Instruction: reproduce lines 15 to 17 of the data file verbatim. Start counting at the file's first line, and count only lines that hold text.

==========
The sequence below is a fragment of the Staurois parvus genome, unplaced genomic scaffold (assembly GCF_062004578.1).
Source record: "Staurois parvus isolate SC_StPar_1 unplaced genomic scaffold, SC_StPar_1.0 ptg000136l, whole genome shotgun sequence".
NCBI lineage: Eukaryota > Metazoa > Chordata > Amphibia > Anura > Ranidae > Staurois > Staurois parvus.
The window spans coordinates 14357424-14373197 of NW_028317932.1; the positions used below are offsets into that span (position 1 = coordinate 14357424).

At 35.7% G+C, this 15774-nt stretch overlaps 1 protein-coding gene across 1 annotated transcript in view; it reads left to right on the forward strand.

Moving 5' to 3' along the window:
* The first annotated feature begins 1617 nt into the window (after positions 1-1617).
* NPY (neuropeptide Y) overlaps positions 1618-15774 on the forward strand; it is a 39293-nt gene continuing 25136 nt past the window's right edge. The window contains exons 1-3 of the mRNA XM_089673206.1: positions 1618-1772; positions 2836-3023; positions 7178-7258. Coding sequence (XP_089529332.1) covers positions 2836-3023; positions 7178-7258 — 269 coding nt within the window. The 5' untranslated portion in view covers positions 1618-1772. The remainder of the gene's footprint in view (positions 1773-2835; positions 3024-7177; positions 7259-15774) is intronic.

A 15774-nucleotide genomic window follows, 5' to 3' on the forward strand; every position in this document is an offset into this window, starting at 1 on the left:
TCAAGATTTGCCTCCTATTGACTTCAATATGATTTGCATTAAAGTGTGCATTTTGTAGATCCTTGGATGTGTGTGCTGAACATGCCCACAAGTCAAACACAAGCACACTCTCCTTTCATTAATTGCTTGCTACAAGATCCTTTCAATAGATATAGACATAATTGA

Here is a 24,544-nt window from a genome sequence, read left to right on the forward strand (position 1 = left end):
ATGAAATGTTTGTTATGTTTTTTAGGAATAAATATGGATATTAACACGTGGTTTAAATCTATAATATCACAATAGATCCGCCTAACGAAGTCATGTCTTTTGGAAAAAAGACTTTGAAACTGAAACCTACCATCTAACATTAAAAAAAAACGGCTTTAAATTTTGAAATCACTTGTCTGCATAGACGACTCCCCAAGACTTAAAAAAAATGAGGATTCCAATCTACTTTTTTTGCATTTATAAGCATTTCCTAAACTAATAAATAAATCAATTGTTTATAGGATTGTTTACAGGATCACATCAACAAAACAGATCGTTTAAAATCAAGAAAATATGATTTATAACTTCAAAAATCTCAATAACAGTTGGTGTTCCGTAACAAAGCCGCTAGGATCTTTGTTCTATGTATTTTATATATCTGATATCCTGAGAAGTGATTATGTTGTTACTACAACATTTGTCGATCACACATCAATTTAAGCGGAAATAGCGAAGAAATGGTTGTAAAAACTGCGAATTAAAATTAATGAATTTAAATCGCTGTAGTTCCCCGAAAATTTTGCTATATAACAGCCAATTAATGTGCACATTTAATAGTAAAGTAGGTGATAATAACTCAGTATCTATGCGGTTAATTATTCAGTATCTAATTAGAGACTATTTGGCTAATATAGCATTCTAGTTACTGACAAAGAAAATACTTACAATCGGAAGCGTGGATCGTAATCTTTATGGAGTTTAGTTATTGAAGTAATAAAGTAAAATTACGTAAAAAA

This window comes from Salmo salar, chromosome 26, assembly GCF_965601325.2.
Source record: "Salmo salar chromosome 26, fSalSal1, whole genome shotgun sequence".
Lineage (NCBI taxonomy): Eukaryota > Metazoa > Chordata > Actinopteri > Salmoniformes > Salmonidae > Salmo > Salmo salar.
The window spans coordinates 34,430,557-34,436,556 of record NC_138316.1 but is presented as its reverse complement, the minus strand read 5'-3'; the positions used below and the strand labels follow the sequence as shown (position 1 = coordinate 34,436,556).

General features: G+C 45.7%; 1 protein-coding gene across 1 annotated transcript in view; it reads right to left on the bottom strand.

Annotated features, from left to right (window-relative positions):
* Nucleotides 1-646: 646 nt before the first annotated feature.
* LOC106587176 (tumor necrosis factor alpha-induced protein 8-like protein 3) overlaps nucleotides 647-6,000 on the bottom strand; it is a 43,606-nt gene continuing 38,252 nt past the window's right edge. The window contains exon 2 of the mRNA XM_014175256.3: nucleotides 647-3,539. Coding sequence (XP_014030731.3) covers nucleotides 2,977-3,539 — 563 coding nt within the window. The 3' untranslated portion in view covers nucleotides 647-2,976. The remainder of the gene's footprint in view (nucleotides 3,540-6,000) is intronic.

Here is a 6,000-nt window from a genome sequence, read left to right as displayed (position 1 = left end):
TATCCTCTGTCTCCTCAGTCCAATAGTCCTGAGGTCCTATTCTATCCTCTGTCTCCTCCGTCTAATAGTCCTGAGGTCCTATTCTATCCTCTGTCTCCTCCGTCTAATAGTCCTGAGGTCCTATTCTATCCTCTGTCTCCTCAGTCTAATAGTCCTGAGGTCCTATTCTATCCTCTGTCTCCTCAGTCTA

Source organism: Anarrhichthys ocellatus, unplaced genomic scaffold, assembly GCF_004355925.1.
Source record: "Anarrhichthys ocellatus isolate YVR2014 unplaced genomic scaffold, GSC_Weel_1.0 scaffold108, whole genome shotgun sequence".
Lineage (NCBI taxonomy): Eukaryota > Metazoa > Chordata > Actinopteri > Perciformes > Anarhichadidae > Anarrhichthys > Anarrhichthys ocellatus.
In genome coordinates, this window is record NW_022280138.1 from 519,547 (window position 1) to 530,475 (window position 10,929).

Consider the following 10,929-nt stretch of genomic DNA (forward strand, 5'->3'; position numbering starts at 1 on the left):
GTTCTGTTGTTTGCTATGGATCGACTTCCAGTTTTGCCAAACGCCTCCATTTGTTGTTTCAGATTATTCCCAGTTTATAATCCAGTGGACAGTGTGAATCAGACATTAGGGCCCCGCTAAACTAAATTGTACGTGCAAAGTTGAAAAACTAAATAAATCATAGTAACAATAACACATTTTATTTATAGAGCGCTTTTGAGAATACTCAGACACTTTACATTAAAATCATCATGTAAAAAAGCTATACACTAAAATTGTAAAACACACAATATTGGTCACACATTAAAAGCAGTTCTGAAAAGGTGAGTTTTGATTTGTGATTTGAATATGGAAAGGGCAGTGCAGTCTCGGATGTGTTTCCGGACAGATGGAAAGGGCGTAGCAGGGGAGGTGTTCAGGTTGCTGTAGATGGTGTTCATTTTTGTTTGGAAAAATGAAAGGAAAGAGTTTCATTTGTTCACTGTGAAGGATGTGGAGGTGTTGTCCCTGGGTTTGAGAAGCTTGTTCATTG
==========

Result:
Lineage (NCBI taxonomy): Eukaryota > Metazoa > Chordata > Actinopteri > Salmoniformes > Salmonidae > Salmo > Salmo salar.
The window spans coordinates 34,430,557-34,436,556 of record NC_138316.1 but is presented as its reverse complement, the minus strand read 5'-3'; the positions used below and the strand labels follow the sequence as shown (position 1 = coordinate 34,436,556).

General features: G+C 45.7%; 1 protein-coding gene across 1 annotated transcript in view; it reads right to left on the bottom strand.